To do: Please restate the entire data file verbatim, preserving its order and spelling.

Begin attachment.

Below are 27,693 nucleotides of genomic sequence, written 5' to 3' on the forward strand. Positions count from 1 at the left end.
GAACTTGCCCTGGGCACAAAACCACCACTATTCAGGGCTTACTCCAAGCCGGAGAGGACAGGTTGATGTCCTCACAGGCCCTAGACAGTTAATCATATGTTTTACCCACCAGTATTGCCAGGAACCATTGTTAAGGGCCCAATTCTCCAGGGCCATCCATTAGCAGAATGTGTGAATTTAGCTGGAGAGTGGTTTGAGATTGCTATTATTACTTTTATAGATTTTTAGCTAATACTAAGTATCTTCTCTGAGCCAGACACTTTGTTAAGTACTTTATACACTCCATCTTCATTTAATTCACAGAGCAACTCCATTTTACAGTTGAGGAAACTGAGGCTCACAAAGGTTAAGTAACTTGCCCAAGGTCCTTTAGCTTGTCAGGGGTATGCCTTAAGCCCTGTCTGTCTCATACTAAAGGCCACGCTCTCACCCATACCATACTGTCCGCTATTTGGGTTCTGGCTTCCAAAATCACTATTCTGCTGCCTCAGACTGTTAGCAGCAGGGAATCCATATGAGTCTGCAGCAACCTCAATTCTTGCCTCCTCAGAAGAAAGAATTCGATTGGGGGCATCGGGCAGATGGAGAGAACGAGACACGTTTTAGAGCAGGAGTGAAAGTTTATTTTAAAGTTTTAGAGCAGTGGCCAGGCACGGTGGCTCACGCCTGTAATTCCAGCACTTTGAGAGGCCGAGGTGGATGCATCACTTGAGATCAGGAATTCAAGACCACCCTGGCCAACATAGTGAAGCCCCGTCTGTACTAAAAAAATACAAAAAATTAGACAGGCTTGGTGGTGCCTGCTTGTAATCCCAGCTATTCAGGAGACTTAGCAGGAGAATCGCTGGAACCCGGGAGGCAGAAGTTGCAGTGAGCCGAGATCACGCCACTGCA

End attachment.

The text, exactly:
Below are 27,693 nucleotides of genomic sequence, written 5' to 3' on the forward strand. Positions count from 1 at the left end.
GAACTTGCCCTGGGCACAAAACCACCACTATTCAGGGCTTACTCCAAGCCGGAGAGGACAGGTTGATGTCCTCACAGGCCCTAGACAGTTAATCATATGTTTTACCCACCAGTATTGCCAGGAACCATTGTTAAGGGCCCAATTCTCCAGGGCCATCCATTAGCAGAATGTGTGAATTTAGCTGGAGAGTGGTTTGAGATTGCTATTATTACTTTTATAGATTTTTAGCTAATACTAAGTATCTTCTCTGAGCCAGACACTTTGTTAAGTACTTTATACACTCCATCTTCATTTAATTCACAGAGCAACTCCATTTTACAGTTGAGGAAACTGAGGCTCACAAAGGTTAAGTAACTTGCCCAAGGTCCTTTAGCTTGTCAGGGGTATGCCTTAAGCCCTGTCTGTCTCATACTAAAGGCCACGCTCTCACCCATACCATACTGTCCGCTATTTGGGTTCTGGCTTCCAAAATCACTATTCTGCTGCCTCAGACTGTTAGCAGCAGGGAATCCATATGAGTCTGCAGCAACCTCAATTCTTGCCTCCTCAGAAGAAAGAATTCGATTGGGGGCATCGGGCAGATGGAGAGAACGAGACACGTTTTAGAGCAGGAGTGAAAGTTTATTTTAAAGTTTTAGAGCAGTGGCCAGGCACGGTGGCTCACGCCTGTAATTCCAGCACTTTGAGAGGCCGAGGTGGATGCATCACTTGAGATCAGGAATTCAAGACCACCCTGGCCAACATAGTGAAGCCCCGTCTGTACTAAAAAAATACAAAAAATTAGACAGGCTTGGTGGTGCCTGCTTGTAATCCCAGCTATTCAGGAGACTTAGCAGGAGAATCGCTGGAACCCGGGAGGCAGAAGTTGCAGTGAGCCGAGATCACGCCACTGCA